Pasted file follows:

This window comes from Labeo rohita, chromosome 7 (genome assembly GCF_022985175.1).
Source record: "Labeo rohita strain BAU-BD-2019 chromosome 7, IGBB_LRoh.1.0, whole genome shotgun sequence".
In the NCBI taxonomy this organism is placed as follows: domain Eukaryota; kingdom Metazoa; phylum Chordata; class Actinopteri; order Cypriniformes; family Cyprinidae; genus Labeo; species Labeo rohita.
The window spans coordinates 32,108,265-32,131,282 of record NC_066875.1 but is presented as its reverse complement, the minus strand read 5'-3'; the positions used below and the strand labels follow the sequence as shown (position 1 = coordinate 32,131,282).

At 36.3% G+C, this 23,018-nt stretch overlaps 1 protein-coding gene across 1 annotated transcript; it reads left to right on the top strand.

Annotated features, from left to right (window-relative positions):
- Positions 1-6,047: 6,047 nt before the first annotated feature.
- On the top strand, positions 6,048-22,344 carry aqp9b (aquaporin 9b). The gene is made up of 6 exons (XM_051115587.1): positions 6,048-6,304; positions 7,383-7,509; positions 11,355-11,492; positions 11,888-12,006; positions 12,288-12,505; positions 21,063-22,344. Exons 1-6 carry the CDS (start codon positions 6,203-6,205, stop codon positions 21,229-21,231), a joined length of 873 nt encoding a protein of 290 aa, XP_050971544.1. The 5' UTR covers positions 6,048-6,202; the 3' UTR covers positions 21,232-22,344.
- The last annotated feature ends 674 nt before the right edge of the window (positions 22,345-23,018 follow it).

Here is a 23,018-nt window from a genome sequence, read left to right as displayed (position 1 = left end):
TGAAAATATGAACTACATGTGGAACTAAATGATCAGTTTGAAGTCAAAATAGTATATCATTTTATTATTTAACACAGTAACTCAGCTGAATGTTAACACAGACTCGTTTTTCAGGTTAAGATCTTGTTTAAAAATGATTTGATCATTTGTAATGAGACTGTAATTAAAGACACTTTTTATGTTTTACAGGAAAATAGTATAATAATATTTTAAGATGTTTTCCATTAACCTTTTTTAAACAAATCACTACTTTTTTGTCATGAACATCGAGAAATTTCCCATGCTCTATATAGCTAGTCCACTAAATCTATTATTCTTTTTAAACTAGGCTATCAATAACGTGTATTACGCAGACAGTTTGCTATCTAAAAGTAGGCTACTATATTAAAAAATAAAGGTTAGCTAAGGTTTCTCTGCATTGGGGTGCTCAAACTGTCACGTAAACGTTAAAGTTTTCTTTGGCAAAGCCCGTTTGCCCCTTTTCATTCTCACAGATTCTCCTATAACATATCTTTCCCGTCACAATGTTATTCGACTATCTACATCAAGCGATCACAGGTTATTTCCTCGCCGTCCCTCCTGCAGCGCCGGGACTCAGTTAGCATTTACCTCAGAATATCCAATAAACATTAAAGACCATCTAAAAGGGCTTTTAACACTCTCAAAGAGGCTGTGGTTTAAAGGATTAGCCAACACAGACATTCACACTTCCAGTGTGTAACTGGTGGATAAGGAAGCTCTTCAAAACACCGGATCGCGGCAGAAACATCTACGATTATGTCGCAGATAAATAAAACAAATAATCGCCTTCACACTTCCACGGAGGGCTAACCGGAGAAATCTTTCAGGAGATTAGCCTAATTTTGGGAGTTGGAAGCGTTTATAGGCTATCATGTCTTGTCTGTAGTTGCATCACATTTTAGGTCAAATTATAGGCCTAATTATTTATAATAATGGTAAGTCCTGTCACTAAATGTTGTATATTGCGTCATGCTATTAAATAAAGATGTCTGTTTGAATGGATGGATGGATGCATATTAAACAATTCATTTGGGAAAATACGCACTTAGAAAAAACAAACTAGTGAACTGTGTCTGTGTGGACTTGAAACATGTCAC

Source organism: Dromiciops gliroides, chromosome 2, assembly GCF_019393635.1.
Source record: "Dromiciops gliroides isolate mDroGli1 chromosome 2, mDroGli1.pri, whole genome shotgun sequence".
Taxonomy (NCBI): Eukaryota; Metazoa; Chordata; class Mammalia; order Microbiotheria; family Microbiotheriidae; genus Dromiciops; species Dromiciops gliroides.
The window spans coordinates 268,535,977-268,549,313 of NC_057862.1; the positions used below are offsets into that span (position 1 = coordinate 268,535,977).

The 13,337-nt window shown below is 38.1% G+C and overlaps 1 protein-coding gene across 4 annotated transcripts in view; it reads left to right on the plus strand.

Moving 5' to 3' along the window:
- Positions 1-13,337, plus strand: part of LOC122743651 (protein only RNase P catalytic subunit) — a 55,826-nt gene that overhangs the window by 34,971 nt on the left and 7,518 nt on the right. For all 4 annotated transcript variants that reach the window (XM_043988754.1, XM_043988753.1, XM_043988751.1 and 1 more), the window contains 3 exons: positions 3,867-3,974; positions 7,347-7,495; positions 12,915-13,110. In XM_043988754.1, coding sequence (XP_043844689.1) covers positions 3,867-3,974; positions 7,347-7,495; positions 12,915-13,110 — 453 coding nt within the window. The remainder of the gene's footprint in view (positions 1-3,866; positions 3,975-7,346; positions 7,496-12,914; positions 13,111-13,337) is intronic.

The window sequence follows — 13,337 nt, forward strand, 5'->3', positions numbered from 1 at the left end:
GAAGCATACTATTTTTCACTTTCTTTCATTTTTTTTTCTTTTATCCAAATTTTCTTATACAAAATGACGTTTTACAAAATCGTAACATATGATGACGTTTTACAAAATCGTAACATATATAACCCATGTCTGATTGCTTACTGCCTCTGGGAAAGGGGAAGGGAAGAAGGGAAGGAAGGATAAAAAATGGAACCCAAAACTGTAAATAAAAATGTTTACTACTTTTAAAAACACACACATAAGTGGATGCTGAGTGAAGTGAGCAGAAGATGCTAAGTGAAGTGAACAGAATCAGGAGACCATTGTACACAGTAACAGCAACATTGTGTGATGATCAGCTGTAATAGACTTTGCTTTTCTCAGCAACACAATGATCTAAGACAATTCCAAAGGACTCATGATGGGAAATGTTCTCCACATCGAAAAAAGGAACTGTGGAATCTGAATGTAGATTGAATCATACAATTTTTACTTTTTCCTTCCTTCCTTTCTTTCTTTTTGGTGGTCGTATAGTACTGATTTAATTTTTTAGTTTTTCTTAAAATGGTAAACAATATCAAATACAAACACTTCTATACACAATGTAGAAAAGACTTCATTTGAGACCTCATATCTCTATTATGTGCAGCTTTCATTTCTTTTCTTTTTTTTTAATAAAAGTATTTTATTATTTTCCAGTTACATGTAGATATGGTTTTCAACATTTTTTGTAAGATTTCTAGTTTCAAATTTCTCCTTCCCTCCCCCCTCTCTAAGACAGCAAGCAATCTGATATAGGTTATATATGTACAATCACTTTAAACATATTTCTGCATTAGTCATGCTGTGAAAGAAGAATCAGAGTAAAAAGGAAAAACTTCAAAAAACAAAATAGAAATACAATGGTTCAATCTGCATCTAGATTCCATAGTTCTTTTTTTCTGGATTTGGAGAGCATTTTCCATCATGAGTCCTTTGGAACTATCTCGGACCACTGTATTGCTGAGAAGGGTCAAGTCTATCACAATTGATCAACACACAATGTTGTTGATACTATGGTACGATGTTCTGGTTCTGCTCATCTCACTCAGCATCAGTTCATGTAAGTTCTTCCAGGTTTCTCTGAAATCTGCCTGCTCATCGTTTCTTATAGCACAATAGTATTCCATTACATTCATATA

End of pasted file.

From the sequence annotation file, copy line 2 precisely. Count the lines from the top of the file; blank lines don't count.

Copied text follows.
Source record: "Labeo rohita strain BAU-BD-2019 chromosome 7, IGBB_LRoh.1.0, whole genome shotgun sequence".